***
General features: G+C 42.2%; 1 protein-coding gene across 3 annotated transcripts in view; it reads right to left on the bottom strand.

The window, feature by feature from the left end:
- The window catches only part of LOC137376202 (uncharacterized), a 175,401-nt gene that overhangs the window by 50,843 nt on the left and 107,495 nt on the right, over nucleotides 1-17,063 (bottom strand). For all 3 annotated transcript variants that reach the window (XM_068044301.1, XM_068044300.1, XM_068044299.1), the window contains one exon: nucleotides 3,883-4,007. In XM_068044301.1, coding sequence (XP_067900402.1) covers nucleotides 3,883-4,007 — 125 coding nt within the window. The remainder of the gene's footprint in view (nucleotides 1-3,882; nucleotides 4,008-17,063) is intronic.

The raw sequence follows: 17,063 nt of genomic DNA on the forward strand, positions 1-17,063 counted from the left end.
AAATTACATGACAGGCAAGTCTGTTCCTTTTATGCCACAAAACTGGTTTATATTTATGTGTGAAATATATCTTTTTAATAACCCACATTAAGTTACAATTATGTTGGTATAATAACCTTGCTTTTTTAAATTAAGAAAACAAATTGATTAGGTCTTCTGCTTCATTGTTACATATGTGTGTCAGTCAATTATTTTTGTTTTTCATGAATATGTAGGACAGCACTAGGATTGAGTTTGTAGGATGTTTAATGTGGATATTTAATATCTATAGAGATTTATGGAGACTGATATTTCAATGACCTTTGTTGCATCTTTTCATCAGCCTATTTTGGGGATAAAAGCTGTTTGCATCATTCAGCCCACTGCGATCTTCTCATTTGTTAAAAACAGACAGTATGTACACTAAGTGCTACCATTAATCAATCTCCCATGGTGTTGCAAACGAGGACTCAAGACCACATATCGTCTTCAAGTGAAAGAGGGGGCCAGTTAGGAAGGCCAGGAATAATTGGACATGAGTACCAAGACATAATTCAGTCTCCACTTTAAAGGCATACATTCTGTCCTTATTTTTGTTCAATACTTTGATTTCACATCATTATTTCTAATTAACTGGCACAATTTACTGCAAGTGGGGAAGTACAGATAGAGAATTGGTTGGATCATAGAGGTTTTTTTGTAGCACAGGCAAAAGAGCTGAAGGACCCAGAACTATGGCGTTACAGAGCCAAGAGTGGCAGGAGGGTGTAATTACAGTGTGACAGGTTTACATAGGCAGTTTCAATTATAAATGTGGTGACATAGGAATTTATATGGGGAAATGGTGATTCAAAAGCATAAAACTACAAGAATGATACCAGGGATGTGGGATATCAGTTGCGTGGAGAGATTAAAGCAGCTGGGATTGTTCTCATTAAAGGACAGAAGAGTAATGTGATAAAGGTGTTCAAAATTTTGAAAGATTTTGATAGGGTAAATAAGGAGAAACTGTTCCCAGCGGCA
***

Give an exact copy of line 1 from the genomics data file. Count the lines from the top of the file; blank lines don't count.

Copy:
General features: G+C 42.2%; 1 protein-coding gene across 3 annotated transcripts in view; it reads right to left on the bottom strand.